Below a video of the skiing at Top of The World and Almost Top of the World. Keep an eye for avalanches track at the sides of the ski runs.
The day started as a blue bird day, no wind, cold, ... just perfect. The next two pictures correspond to very first meadow encountered when skinning up from the first pull-out after Mores Creek Summit snowmobile parking area. Notice the outline of the slab (partially covered by new snow) that avalanched last Saturday (Jan 21st).
The slope angle for this slope measured 31 degrees! A picture looking down, above the fracture line is shown below.
This last avalanche cycle affected many slopes where I would have either expected avalanches to occur higher in the slope, or slopes with 30-34 degrees to be anchored by the heavy brush of Mores Creek Area. Predictably, slopes steeper than 35 degrees avalanched, but MANY slopes in the 30-33 degree range also slided, and crown fractures were sometime found midslope, just as the slope from the pictures above.
The most impressive slide was at Top of The World (or Round the World). This avalanche ran 1300 feet in vertical. In fact the debris field filled and covered all of the gullies at the very bottom of this run and stopped below the elevation at the bottom of "Almost Top of The World" ski run.
I skied to the bottom of the avalanche debris field in complete disbelief ... it ran beyond the alpha angle of 18 degrees, and the extent and size of the debris toe has completely filled the complex gullies. There were trees and brush that were uprooted and have make this ski run longer!
I am going to be conservative and classify this avi as a D3.5R5 - but if you stand at the bottom of the debris field it was obvios that a rail car would have been destroyed (D4). But D4 are NOT suppose to happen at Mores Creek Summit! This most be a 1:20 year event. This winter is my 20 year skiing this area, and I have never seen anything like this at Mores Creek Summit.
|100 feet above the toe of the avalanche debris, looking up to Top of the World"|
|1/3 of the way up, looking down into the avalanche path, this one of the gullies that channeled most of the avalanched snow.|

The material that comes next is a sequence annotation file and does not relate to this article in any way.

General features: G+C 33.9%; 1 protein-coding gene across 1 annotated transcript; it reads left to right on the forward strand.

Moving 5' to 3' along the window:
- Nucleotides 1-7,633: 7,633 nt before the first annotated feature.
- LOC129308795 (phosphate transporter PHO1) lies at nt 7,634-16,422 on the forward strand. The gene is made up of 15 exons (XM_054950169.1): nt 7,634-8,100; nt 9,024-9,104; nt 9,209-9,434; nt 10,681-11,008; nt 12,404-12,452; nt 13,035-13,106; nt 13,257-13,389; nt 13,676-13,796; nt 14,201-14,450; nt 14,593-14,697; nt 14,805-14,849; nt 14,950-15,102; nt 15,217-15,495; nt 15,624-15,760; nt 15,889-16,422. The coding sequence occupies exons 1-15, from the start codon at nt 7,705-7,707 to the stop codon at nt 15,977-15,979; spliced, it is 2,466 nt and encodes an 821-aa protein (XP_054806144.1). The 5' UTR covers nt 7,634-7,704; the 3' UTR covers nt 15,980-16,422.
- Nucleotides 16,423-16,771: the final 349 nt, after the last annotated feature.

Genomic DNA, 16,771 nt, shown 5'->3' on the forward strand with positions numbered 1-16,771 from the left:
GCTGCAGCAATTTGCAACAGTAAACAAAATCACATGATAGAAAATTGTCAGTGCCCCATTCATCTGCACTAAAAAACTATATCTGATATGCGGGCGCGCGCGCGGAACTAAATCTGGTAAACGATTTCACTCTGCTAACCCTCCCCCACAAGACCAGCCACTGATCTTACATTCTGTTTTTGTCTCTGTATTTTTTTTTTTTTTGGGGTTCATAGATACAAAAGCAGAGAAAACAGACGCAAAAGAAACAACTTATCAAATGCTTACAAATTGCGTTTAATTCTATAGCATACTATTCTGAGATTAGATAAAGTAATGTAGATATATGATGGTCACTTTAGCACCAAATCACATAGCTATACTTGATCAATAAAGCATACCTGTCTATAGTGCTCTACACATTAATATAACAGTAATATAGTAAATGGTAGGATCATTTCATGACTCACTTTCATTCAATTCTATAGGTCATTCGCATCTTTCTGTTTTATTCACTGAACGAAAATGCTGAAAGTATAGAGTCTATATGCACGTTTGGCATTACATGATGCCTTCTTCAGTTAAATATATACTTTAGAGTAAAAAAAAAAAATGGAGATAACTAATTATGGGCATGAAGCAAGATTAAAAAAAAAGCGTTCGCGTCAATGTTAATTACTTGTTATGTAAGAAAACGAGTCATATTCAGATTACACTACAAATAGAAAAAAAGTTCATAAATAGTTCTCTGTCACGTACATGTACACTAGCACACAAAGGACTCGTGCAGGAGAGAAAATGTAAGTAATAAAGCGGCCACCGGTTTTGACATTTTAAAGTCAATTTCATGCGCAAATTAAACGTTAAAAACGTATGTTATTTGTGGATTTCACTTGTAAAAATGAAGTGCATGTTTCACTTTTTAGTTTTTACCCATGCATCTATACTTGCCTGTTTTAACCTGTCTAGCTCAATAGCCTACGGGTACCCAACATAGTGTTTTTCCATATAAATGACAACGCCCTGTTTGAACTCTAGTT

|2/3 of the way up, looking down into the avalanche path|
|View of the full track down slope from the crown.|
|South East Flank of the Avalanche.|
|North East Flank of the avalanche.|
|Crown of the Avalanche|
|Full view of the Avi from mid track|
|Side view of crown|
|Crown wall made smaller by new 35 cm of snow. Mark standing inside the avi.|
The new snow at Sunny aspects (NEE, E, SE, ...) had a delicate layer of surface hoar (SH). Please keep an eye on it in case is not destroyed by the new snow predicted by Wednesday. Although, as we skied out yesterday, there was a deposition of 1-2 cm of new snow that most likely already covered this delicate layer of SH. Furthermore, below the snow surface, there is a low density (very skiable) layer of Near Surface Facets called Diurnal recrystallized snow formed by the relatively mild days and cold nights.
I would not trust the avalanche paths once they get a new slab formed. The bed surface was a pencil hard and capped by a slippery and delicate layer of facets.
Thus, for the next storm cycle it is important to track the SH and NSF at the aspects that get some sun. The deep north should be approached with deep suspicion due to the deep instability (buried depth hoar - DH).
Also - and hate to do this - keep an eye on the rain crust layer buried 35 cm down. Between 7000-8000 feet, this layer has formed a well develop layer of large facets. This layer is easy to detect. Testing of it produced CTMQ3 results. A temperature gradient it is still present, thus it might go from a Q3 to Q2. Performing a loaded column test (simulates a storm by loading column with a block of snow) did not changed compression test (CT) test results. Extended Column test did not showed propagation propensity for this layer either.